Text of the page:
Figure 10
figure 10

Absorption spectrum of the Si-SiO2 nanoparticles.

Figure 11
figure 11

Emission spectrum of the Si-SiO2 nanoparticles.

For the fabrication of the transparent monitor, the nanoparticles uniformly merged in polystyrene and then spin-coated on glass. Photoluminescence (PL) bands of these polystyrene-embedded nanoparticles (Fig. 12) are narrower than those of colloids and their structure can be considered as close to a quasi-periodic structure.

Figure 12
figure 12

Photoluminescence (PL) spectrum of the Si-SiO2 nanoparticles in Polystyrene matrix.

For comparing the theoretical and experimental results, the obtained absorption and emission spectra for an array with 400 particles are shown in Fig. 13. As can be seen in the absorption spectrum, the peaks at 400 nm and emission peaks at 450 nm in theoretical and experimental results have a good agreement together. However, in the spectrometers, the slit of light is very narrow and narrow beam hits to the sample and it can excite a few particles and the result emission has more agreement with the theoretical absorption result for 25 particles (Fig. 14).

Figure 13
figure 13

Calculated emission and absorption spectra for 400 particles and experimental spectra.

Figure 14
figure 14

Calculated (blue, 25 particles) and experimental (red) emission spectra.

After characterization of the nanoparticles and considering the mentioned procedure for making a transparent display, nanoparticles in the colloidal form spin-coated on 18 × 18 cm2 glass screen. After drying the polystyrene including nanoparticles on the glass, the following experiments did on it. In the first part, Fig. 15, we examined transparency of the display on white light.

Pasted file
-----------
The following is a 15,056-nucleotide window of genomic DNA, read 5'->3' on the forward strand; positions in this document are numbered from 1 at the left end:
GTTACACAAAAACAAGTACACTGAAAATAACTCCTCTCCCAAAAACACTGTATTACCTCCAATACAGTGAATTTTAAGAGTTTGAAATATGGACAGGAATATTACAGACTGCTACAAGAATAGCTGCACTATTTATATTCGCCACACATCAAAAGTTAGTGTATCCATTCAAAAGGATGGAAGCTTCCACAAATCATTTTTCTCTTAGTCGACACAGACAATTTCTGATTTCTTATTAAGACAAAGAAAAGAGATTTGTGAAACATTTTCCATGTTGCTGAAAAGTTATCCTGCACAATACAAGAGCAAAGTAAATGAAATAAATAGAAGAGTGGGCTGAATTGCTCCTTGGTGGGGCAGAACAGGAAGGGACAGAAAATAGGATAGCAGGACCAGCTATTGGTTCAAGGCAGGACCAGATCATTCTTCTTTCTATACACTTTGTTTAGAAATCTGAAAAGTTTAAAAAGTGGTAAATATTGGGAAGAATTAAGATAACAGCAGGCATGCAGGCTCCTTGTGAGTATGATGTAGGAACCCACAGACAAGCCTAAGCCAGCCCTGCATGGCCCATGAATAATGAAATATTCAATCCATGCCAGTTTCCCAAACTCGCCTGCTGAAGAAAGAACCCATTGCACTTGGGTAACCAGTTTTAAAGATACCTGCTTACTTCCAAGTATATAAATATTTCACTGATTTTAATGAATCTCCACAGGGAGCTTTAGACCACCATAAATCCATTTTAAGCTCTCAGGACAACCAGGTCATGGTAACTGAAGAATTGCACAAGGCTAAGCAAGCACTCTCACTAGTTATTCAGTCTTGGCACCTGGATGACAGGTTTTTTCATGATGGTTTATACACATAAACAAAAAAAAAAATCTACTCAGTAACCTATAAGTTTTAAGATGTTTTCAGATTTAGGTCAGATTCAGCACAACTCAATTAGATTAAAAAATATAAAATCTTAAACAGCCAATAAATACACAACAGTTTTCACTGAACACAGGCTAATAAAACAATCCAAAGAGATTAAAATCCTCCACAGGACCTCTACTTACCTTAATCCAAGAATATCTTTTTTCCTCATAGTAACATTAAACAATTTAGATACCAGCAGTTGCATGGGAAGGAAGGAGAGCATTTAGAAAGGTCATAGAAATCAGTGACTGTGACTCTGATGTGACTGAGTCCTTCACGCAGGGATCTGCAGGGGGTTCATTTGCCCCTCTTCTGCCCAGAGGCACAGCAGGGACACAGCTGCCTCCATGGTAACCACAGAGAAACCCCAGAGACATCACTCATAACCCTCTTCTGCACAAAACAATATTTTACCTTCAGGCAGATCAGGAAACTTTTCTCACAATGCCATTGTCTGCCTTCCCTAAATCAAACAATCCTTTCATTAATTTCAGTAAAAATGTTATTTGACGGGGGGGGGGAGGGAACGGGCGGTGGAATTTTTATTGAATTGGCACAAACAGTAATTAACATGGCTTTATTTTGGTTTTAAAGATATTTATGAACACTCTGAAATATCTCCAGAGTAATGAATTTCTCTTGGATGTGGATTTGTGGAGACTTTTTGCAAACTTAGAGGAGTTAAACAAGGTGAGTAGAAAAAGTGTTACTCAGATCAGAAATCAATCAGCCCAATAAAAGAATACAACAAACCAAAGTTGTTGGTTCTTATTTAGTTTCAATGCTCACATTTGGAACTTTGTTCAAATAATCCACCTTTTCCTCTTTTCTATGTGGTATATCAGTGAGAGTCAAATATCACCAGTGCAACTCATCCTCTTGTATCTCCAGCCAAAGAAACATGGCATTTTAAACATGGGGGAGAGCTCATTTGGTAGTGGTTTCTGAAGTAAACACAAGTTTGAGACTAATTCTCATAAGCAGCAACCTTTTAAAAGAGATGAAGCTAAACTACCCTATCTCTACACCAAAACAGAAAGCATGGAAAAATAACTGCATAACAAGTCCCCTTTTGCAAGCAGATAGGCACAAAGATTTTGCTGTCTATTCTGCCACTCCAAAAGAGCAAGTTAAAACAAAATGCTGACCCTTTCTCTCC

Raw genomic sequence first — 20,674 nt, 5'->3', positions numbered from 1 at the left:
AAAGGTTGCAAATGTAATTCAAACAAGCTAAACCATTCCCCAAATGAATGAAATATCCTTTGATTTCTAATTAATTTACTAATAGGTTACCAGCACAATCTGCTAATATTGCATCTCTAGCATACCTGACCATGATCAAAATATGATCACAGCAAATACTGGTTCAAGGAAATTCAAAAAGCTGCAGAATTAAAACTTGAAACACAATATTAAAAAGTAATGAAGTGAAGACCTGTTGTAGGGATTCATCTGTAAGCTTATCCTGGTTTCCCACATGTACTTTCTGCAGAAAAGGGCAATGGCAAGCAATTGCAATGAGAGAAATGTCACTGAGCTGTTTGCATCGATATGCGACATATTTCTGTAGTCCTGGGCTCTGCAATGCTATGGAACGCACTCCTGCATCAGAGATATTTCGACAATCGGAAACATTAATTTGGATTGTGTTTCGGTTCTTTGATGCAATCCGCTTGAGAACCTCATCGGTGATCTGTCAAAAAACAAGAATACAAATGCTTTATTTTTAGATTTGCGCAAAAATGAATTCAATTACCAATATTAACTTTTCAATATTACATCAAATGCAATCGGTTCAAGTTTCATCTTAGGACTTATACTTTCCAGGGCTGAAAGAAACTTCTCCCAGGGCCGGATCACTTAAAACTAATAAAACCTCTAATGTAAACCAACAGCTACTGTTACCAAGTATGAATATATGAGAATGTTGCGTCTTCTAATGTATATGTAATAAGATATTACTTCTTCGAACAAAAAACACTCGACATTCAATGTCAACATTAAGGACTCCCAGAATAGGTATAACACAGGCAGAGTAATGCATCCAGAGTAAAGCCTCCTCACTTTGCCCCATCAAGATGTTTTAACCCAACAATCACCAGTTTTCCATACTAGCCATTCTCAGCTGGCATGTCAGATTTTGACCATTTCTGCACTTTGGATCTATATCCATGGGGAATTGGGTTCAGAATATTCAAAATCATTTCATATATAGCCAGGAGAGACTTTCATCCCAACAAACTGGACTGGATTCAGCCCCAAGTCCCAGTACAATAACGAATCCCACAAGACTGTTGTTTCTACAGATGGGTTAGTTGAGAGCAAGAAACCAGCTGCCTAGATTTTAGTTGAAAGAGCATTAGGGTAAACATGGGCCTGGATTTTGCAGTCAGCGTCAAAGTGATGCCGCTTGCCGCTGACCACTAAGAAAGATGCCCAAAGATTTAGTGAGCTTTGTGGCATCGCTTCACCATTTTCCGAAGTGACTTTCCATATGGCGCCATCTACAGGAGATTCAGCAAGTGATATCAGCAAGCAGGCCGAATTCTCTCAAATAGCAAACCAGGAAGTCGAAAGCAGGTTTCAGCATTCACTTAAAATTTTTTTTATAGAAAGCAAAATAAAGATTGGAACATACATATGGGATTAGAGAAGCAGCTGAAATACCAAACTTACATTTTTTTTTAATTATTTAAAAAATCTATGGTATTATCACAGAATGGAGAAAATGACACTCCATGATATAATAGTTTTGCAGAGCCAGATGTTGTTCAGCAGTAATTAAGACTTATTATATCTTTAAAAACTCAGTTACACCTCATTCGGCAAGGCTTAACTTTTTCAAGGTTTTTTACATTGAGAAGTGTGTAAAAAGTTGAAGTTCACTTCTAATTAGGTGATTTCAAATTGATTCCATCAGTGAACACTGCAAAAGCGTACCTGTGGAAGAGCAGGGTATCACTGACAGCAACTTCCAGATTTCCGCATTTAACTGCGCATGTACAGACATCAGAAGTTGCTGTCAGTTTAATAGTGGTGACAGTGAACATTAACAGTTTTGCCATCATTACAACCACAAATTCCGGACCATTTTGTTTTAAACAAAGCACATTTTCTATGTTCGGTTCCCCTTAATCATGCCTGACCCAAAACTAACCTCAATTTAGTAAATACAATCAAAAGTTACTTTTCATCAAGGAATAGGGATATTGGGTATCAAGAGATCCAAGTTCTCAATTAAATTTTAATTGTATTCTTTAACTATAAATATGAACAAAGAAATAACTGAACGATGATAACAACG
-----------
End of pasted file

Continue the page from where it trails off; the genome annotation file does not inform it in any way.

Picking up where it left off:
Figure 15
figure 15

Transparent display for different objects in behind.

Images of ASEPE logo on the transparent display under illuminations by blue, Green and Red lights are examined. The results declared that the monitor only is excited by the blue light (Fig. 16). As Fig. 16 shows, the contrast of the image in dark media is high; however, in white light (normal ambient light), the image is distinguishable too. In both Green and Red illuminations actually, there is no image on the screen. For a comparison between white paper as a screen and transparent display, we presented an image on white paper too.

Figure 16
figure 16

(A) Scattering of blue light from the whole transparent screen, (B), projecting OIC logo on transparent display and (C) projecting OIC in white light ambient.